Post Academic


Treating Teachers Well, Part 2: The Slacker Professor Straw Man Problem

Image Source,Photobucket Uploader Firefox ExtensionSo why aren’t teachers treated well? The ghosts of the Slacker Professor and the Slacker Teacher have a little something to do with it. These straw men have been used as an excuse to make cuts in public education and slice and dice good teachers for far too long. Even if charter schools succeed and education (higher ed or otherwise) is privatized, the employees are still going to be there, and they still deserve to be treated well. Yet it seems that teachers are treated like crap and excessively punished for the few slackers in their ranks.

As I’ve written about before, treating teachers badly, slashing their budgets, and busting their unions is a continuation of the weird impulse to destroy a whole system to root out a few slackers. So you don’t like the fact that there’s a bad teacher who has been relegated to the “rubber room” and is still getting paid. C’mon. Haven’t you worked with someone who did a bad job but who was relegated to the hamster-world equivalent of a “rubber room” because the company was afraid of getting sued?

The simple fact of the matter is that, once you hire someone, whether you are union or not, it is difficult to fire them, and you better have a bloody good reason to fire them. It’s the law, and unions won’t make that go away. Yet politicians and parents seem to lash out at teachers when they don’t realize the exact same thing is happening in their own workplaces.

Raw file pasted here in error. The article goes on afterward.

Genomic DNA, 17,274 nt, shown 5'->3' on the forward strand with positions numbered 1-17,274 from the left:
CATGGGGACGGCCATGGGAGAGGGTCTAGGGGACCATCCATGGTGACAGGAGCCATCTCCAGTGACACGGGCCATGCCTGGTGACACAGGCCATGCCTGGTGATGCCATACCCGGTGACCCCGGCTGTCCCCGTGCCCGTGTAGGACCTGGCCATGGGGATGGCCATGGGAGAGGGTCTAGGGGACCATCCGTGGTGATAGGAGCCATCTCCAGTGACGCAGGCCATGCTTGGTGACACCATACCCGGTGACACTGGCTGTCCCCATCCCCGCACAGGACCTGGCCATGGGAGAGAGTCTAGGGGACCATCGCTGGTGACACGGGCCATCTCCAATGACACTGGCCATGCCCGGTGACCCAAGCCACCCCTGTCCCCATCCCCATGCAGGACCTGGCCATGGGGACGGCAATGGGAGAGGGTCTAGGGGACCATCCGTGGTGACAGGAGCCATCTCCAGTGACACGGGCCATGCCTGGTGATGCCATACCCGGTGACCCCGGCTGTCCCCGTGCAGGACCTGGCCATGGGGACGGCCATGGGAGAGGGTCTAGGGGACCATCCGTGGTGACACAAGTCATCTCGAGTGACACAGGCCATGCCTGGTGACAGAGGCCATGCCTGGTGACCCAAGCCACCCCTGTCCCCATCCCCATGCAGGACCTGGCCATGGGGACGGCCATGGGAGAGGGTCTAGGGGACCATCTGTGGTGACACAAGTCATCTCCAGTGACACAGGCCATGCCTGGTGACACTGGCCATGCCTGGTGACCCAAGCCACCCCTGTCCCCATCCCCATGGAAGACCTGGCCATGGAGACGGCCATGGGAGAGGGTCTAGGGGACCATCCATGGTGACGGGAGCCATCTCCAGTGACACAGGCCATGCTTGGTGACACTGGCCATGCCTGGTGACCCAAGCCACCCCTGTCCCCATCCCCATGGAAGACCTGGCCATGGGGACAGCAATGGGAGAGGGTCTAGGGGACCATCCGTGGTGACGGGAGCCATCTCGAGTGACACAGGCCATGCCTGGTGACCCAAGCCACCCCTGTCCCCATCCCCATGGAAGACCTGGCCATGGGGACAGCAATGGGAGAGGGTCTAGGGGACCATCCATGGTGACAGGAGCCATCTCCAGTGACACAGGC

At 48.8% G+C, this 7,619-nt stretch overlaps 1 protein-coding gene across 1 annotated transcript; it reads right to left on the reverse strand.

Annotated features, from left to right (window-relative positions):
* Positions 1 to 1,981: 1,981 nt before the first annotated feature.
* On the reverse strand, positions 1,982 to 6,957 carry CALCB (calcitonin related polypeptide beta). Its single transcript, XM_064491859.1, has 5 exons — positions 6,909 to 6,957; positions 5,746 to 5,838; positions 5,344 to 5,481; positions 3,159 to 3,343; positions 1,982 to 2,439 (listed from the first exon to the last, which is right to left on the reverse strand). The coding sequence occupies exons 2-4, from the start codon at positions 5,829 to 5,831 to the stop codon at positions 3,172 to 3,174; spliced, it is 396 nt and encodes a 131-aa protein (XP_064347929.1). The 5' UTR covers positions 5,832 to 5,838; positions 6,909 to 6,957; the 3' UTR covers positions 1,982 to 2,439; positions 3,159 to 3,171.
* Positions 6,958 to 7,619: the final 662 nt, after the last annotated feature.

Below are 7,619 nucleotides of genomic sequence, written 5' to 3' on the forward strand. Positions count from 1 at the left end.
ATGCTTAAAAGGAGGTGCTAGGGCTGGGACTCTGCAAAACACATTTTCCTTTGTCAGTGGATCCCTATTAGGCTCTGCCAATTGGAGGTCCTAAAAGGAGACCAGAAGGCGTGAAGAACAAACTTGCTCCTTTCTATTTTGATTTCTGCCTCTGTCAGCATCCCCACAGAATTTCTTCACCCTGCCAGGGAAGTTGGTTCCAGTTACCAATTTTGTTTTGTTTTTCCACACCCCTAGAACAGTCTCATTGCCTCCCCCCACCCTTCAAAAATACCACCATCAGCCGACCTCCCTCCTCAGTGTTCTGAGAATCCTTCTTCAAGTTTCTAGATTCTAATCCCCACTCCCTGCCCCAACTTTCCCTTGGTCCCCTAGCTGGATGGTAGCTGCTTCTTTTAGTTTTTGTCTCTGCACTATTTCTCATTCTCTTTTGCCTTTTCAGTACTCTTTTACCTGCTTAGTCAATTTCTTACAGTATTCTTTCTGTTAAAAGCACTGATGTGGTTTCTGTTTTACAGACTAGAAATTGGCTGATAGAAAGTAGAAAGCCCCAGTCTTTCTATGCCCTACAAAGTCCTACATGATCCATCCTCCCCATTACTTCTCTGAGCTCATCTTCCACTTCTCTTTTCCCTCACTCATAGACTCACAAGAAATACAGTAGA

More after the jump! Image from the Bundesarchiv on Wikimedia Commons under a Creative Commons license.

If these union-busting politicians spend all their energies just to root out some slackers, it won’t work. The employees who work will feel like they’re being yelled at and that what they do is never enough. They will leave the second they get the opportunity.

Meanwhile, remember those slackers you thought you’d get rid of by destroying the union and the public school system and setting up those charter schools? They’re still there. Slackers tend to set up their own ecosystems, no matter where they work, and they are often oblivious to everything except their own needs. Calling out the whole group of teachers does more damage to the system as a whole. Just admit you’re going to have some bum teachers–just like you have some bum employees in the private sector–set up a “slacker slush fund,” treat the good teachers well, and stop blaming slacker teachers (or rumored slacker teachers) for all your school problems.

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One Response to 'Treating Teachers Well, Part 2: The Slacker Professor Straw Man Problem'

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  1. YC Pan said,

    It is always the case, Bad money drives out good – Gresham’s Law!


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